"Look daddy, Free pancakes!" Abby tugs me toward the kitchen and whispers again so her sister won't hear. "Can I have one?" She gestures at a small, hand-printed sign folded tent-style on a rough wooden table in front of two heaping stacks of whole-wheat flapjacks. Eight years old with the appetite of a sumo wrestler, she peers at me quizzically, not quite believing her good fortune—or wanting to share it.
It's these moments that sorely test a father's parenting skills. I consider my options, mull the consequences (it's 4:30 p.m.), then hand her a pancake. It's the only sensible thing to do. We'd worked sort of hard to get here, and the kids would need lots of calories for the miles ahead. Besides, I really want them to enjoy this trip.
We've come to New Hampshire for a four-day trek across the White Mountains in prime leaf-peeping season. Our plan is to string together three of the Appalachian Mountain Club's full-service backcountry huts, which lets us lighten our loads to clothes, snacks, and sleeping bags.
This first day has been easy: less than three miles of slightly uphill walking through brilliantly colored forest and a series of lush beaver bogs. We've arrived at Zealand Falls Hut late in the afternoon to find a few other families—and the bounty of leftover pancakes.
Day two will bring eight miles of rough trail and 2,000 feet of elevation gain. Ditto for day three, with 5,260-foot Mt. Lafayette thrown in. The forecast is typical early October fare: steady drizzle, winds gusting to 25 mph, and temps in the 30s above treeline. In other words, this is no time to get strict about a little snack before dinner.
It's something of a miracle that the 36-bunk, hydro-powered wood hut at Zealand Falls even exists. Built in 1932 by legendary AMC crew boss Joe Dodge, it sits at ground zero of one of this nation's worst ecological disasters.
In one of the earliest documented cases of industrial-scale clearcutting, turn-of-the-century teams working for New England timber magnate J.E. Henry carted off almost every tree in the Zealand Valley. (The valley sits on the northern boundary of the Pemigewasset Wilderness, less than 10 miles west of Mt. Washington. We'll follow the Appalachian Trail south from the hut to Franconia Ridge.)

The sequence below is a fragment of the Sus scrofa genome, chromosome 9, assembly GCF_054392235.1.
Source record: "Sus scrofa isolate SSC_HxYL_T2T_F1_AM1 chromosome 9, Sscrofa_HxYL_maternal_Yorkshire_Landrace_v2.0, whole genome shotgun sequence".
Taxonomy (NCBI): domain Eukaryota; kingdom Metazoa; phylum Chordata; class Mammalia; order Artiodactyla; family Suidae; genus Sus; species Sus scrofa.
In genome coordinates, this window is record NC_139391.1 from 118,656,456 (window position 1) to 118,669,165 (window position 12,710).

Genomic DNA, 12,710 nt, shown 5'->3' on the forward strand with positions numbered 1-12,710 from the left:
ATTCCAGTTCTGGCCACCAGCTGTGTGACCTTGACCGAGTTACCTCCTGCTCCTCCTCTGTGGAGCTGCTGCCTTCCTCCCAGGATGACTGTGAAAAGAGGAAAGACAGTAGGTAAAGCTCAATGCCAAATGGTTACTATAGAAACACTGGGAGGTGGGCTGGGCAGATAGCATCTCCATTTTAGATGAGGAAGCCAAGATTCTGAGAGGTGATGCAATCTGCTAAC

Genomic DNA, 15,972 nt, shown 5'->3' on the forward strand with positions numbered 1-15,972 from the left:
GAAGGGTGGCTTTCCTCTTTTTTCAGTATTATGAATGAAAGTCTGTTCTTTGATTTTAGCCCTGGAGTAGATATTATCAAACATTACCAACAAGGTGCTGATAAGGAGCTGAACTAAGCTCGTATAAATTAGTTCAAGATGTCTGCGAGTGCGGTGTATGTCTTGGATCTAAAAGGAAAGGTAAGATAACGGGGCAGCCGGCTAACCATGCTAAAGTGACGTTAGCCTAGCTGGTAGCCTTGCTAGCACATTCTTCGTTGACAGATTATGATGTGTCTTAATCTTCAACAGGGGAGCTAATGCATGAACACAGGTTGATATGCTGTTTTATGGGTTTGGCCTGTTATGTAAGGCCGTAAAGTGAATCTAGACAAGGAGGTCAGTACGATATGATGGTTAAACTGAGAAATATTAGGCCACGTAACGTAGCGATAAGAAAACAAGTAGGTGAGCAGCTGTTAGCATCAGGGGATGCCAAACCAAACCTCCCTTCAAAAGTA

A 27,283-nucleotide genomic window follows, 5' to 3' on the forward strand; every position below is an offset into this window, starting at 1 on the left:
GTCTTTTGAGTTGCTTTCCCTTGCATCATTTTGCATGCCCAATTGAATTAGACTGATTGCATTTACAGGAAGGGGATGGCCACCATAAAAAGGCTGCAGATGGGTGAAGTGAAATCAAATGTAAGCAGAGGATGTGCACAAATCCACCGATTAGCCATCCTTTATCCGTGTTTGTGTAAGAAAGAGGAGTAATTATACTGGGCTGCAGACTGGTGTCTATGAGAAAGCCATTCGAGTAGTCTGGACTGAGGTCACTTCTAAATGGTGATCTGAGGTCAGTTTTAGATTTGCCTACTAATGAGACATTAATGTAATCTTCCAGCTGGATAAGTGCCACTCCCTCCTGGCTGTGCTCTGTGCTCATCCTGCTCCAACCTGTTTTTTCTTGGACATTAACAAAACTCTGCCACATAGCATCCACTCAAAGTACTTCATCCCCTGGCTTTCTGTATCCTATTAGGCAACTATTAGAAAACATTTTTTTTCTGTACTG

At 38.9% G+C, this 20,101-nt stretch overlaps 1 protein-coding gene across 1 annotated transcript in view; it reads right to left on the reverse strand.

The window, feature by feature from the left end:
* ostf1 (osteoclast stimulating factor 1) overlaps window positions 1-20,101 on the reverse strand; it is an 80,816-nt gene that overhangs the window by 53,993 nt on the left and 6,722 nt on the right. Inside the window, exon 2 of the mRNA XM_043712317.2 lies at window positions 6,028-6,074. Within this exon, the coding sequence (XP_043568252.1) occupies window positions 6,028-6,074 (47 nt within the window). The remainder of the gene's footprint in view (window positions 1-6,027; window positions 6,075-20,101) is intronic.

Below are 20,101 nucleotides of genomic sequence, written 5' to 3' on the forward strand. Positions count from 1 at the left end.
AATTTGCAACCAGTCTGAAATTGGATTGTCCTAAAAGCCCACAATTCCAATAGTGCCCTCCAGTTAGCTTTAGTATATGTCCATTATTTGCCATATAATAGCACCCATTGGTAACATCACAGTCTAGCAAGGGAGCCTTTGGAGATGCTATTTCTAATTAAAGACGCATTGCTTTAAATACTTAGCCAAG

At first, historians say, Henry was content to harvest mature trees with trunks at least eight inches in diameter. But after an 1886 fire burned more than 20 square miles of valuable lumber, he accelerated the cutting.
Because the logging operation left behind piles of dry brush, the fires continued. And with mountainsides across the Whites increasingly denuded, a vicious cycle was born. Without fir trees, whose fine needles pull moisture from the mist, the region's air got drier. Without roots to absorb runoff and prevent erosion, its soil dried up—or washed into streams in giant mudslides. Without shade, winter's deep snows melted earlier, reducing late-summer flow so much that barges occasionally couldn't float the upper Connecticut River, to which this range's snowpack is a major contributor.
The situation became so dire that locals dubbed the area Death Valley. One visitor from Boston described a "vast scene of waste and desolation." Another reported, "There's not a living thing to be seen in the entire valley."
The federal government finally stepped in and purchased the land almost exactly a century ago, then set it aside without a true rehabilitation plan. Fortunately, the forest regenerated on its own, first with shrubs and pin cherries from seeds that survived the fires or blew in, then with second-generation hardwood trees like beech and birch. Sugar maples followed, and now climax forest is taking over, as cold- and moisture-tolerant spruce and balsam fir replace the deciduous species.
Later in the trip, we'll see scars on a steep hillside from one of Henry's railroads, but to a layperson, this landscape looks pretty damn healthy. In fact, the century-old trees around us are almost indistinguishable from the region's isolated patches of virgin timber, which lack the massive stature of the West's old growth. By the time we hit 3,500 feet, we'll marvel at how dense the spruce has grown—so thick and primordial we can barely see 100 feet through it.